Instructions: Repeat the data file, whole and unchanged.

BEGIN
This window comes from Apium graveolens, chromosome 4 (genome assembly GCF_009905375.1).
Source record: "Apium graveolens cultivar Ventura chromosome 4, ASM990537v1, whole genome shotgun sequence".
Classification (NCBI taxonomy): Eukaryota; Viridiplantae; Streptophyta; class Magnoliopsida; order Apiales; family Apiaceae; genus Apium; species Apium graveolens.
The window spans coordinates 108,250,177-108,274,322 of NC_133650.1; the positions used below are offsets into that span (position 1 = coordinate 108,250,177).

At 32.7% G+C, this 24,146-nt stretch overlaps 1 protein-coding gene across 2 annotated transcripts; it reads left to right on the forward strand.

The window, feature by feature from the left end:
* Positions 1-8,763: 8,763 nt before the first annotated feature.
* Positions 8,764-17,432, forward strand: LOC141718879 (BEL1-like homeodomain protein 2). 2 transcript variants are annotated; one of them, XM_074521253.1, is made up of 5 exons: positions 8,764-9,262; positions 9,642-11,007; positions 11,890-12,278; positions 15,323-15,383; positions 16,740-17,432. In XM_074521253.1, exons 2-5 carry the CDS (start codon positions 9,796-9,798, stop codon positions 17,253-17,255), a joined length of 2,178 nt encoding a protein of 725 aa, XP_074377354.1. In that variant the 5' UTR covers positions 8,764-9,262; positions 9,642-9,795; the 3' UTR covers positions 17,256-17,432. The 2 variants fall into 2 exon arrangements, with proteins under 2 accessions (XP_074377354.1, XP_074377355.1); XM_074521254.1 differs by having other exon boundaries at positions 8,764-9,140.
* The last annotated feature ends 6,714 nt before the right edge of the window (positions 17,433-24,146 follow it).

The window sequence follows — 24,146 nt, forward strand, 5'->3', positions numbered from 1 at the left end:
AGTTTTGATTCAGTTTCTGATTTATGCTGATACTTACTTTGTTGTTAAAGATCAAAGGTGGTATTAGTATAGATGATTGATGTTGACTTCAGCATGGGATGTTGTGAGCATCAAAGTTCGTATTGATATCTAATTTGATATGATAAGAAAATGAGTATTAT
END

This window comes from Apium graveolens, chromosome 4 (genome assembly GCF_009905375.1).
Source record: "Apium graveolens cultivar Ventura chromosome 4, ASM990537v1, whole genome shotgun sequence".
Classification (NCBI taxonomy): Eukaryota; Viridiplantae; Streptophyta; class Magnoliopsida; order Apiales; family Apiaceae; genus Apium; species Apium graveolens.
The window spans coordinates 108,250,177-108,274,322 of NC_133650.1; the positions used below are offsets into that span (position 1 = coordinate 108,250,177).

At 32.7% G+C, this 24,146-nt stretch overlaps 1 protein-coding gene across 2 annotated transcripts; it reads left to right on the forward strand.

The window, feature by feature from the left end:
* Positions 1-8,763: 8,763 nt before the first annotated feature.
* Positions 8,764-17,432, forward strand: LOC141718879 (BEL1-like homeodomain protein 2). 2 transcript variants are annotated; one of them, XM_074521253.1, is made up of 5 exons: positions 8,764-9,262; positions 9,642-11,007; positions 11,890-12,278; positions 15,323-15,383; positions 16,740-17,432. In XM_074521253.1, exons 2-5 carry the CDS (start codon positions 9,796-9,798, stop codon positions 17,253-17,255), a joined length of 2,178 nt encoding a protein of 725 aa, XP_074377354.1. In that variant the 5' UTR covers positions 8,764-9,262; positions 9,642-9,795; the 3' UTR covers positions 17,256-17,432. The 2 variants fall into 2 exon arrangements, with proteins under 2 accessions (XP_074377354.1, XP_074377355.1); XM_074521254.1 differs by having other exon boundaries at positions 8,764-9,140.
* The last annotated feature ends 6,714 nt before the right edge of the window (positions 17,433-24,146 follow it).

The window sequence follows — 24,146 nt, forward strand, 5'->3', positions numbered from 1 at the left end:
AGTTTTGATTCAGTTTCTGATTTATGCTGATACTTACTTTGTTGTTAAAGATCAAAGGTGGTATTAGTATAGATGATTGATGTTGACTTCAGCATGGGATGTTGTGAGCATCAAAGTTCGTATTGATATCTAATTTGATATGATAAGAAAATGAGTATTAT